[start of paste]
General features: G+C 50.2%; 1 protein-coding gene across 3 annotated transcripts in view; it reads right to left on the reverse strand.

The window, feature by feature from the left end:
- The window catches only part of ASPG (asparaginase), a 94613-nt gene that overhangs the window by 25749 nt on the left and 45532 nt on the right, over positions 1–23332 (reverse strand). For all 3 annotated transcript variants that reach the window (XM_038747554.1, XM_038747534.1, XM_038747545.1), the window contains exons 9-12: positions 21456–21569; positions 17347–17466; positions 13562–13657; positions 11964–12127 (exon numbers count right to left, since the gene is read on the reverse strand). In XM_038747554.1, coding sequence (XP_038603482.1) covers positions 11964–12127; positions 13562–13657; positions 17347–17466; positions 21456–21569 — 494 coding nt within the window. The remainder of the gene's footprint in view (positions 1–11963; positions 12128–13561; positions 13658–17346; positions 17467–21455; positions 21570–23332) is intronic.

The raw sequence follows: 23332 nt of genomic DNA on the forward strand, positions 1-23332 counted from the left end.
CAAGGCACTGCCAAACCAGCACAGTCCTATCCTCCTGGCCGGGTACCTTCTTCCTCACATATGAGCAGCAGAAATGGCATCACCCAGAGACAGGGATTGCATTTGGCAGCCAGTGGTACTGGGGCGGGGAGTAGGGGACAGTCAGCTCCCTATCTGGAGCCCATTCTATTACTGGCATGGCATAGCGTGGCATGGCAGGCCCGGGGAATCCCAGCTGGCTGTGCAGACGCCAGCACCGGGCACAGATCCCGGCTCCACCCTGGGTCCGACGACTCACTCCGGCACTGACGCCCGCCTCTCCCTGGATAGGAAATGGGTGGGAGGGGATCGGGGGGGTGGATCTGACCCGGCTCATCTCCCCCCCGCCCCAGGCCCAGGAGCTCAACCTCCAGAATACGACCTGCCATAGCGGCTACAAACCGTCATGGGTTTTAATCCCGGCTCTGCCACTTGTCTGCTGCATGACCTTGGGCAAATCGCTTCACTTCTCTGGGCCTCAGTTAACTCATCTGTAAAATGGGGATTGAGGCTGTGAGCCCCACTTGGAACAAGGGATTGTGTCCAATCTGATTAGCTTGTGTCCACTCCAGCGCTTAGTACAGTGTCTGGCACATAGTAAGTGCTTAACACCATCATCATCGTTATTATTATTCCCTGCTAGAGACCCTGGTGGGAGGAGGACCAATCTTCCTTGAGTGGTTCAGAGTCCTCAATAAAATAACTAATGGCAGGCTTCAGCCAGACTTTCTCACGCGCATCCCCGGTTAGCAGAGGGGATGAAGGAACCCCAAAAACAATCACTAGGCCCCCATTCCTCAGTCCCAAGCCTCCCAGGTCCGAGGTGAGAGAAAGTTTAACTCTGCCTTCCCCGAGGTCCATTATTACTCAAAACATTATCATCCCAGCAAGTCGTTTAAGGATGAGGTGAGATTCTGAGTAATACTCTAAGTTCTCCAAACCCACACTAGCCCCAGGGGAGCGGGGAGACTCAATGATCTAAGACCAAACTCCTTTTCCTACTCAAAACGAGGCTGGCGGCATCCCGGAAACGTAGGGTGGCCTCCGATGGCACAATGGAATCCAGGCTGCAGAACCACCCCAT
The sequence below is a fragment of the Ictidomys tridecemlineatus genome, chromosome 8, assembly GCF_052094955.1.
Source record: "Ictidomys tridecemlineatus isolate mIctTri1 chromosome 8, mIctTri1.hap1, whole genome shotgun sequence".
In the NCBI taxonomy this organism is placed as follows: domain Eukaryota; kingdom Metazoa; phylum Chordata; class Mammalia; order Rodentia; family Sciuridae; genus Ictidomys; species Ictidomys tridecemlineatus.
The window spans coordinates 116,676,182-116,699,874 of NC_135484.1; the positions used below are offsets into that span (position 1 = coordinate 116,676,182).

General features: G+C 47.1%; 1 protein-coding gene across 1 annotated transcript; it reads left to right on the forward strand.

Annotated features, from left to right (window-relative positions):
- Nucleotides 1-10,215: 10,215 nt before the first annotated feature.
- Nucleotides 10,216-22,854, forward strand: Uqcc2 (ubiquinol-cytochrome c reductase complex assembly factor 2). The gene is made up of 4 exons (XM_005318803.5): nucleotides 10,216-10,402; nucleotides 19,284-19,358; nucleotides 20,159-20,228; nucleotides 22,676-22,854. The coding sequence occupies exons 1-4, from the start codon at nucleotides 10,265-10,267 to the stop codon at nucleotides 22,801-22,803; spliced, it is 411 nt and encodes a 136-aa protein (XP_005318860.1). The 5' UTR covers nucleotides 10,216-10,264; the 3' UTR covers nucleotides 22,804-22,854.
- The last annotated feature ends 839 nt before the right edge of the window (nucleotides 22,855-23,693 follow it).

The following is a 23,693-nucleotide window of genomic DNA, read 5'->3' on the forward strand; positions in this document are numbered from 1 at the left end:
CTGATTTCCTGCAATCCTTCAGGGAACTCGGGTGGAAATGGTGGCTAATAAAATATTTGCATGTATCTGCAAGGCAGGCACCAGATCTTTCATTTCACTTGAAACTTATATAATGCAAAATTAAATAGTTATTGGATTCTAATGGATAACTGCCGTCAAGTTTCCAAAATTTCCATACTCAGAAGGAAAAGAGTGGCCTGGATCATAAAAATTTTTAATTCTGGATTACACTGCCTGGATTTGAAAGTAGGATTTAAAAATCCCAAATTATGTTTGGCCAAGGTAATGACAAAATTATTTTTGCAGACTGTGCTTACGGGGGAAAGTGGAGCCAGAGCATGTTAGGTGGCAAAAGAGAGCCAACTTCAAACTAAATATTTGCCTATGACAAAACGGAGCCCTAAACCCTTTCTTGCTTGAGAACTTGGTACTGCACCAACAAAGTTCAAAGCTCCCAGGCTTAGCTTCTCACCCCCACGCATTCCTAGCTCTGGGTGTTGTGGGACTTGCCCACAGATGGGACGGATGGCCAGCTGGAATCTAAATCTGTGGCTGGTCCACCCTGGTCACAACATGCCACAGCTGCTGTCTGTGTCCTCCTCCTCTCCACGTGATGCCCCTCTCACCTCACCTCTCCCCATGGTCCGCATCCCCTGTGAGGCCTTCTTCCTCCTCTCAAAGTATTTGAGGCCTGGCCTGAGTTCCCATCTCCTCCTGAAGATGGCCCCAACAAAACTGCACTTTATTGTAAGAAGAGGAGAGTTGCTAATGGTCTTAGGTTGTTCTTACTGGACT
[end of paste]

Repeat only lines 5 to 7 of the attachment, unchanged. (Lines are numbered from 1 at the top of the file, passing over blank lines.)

CAAGGCACTGCCAAACCAGCACAGTCCTATCCTCCTGGCCGGGTACCTTCTTCCTCACATATGAGCAGCAGAAATGGCATCACCCAGAGACAGGGATTGCATTTGGCAGCCAGTGGTACTGGGGCGGGGAGTAGGGGACAGTCAGCTCCCTATCTGGAGCCCATTCTATTACTGGCATGGCATAGCGTGGCATGGCAGGCCCGGGGAATCCCAGCTGGCTGTGCAGACGCCAGCACCGGGCACAGATCCCGGCTCCACCCTGGGTCCGACGACTCACTCCGGCACTGACGCCCGCCTCTCCCTGGATAGGAAATGGGTGGGAGGGGATCGGGGGGGTGGATCTGACCCGGCTCATCTCCCCCCCGCCCCAGGCCCAGGAGCTCAACCTCCAGAATACGACCTGCCATAGCGGCTACAAACCGTCATGGGTTTTAATCCCGGCTCTGCCACTTGTCTGCTGCATGACCTTGGGCAAATCGCTTCACTTCTCTGGGCCTCAGTTAACTCATCTGTAAAATGGGGATTGAGGCTGTGAGCCCCACTTGGAACAAGGGATTGTGTCCAATCTGATTAGCTTGTGTCCACTCCAGCGCTTAGTACAGTGTCTGGCACATAGTAAGTGCTTAACACCATCATCATCGTTATTATTATTCCCTGCTAGAGACCCTGGTGGGAGGAGGACCAATCTTCCTTGAGTGGTTCAGAGTCCTCAATAAAATAACTAATGGCAGGCTTCAGCCAGACTTTCTCACGCGCATCCCCGGTTAGCAGAGGGGATGAAGGAACCCCAAAAACAATCACTAGGCCCCCATTCCTCAGTCCCAAGCCTCCCAGGTCCGAGGTGAGAGAAAGTTTAACTCTGCCTTCCCCGAGGTCCATTATTACTCAAAACATTATCATCCCAGCAAGTCGTTTAAGGATGAGGTGAGATTCTGAGTAATACTCTAAGTTCTCCAAACCCACACTAGCCCCAGGGGAGCGGGGAGACTCAATGATCTAAGACCAAACTCCTTTTCCTACTCAAAACGAGGCTGGCGGCATCCCGGAAACGTAGGGTGGCCTCCGATGGCACAATGGAATCCAGGCTGCAGAACCACCCCAT
The sequence below is a fragment of the Ictidomys tridecemlineatus genome, chromosome 8, assembly GCF_052094955.1.
Source record: "Ictidomys tridecemlineatus isolate mIctTri1 chromosome 8, mIctTri1.hap1, whole genome shotgun sequence".